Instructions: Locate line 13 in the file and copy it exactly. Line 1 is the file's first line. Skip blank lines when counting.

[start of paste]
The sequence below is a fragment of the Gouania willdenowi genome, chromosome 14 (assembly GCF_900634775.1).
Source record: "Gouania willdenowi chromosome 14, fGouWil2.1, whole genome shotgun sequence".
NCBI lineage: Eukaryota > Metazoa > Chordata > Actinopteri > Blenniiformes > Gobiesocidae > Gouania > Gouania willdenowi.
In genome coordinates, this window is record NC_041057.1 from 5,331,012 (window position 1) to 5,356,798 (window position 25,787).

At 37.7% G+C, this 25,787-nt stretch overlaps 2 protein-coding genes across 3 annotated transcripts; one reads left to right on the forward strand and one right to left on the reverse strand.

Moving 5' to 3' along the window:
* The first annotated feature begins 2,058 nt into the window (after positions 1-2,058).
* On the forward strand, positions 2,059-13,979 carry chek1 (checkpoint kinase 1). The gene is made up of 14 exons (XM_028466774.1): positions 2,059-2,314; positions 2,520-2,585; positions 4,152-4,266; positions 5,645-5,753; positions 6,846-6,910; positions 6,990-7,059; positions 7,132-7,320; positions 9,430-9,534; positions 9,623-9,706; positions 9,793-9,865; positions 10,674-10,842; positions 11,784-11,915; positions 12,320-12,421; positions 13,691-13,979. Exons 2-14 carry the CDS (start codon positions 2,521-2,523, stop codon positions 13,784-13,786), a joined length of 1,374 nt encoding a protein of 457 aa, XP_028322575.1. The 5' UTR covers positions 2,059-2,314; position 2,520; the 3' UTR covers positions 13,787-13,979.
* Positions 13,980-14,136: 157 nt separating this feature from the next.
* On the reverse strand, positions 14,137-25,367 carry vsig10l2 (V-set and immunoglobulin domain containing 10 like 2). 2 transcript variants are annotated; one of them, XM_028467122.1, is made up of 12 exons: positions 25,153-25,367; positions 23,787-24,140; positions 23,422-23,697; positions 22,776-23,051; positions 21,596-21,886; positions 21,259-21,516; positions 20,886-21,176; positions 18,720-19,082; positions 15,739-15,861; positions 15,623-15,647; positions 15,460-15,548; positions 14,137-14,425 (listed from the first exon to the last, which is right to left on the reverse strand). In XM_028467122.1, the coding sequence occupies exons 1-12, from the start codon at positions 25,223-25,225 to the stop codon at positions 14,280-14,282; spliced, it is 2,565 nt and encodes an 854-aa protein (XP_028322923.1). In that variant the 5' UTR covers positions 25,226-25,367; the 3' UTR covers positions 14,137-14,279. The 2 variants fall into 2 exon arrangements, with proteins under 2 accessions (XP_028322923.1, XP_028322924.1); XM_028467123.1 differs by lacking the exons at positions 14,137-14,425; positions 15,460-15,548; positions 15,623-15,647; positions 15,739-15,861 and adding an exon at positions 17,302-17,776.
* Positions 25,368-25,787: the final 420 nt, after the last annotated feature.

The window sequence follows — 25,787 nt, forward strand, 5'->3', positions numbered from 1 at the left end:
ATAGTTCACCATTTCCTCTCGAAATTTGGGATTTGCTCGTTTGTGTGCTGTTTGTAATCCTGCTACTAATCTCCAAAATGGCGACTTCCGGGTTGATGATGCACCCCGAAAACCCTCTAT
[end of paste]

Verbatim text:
ATAGTTCACCATTTCCTCTCGAAATTTGGGATTTGCTCGTTTGTGTGCTGTTTGTAATCCTGCTACTAATCTCCAAAATGGCGACTTCCGGGTTGATGATGCACCCCGAAAACCCTCTAT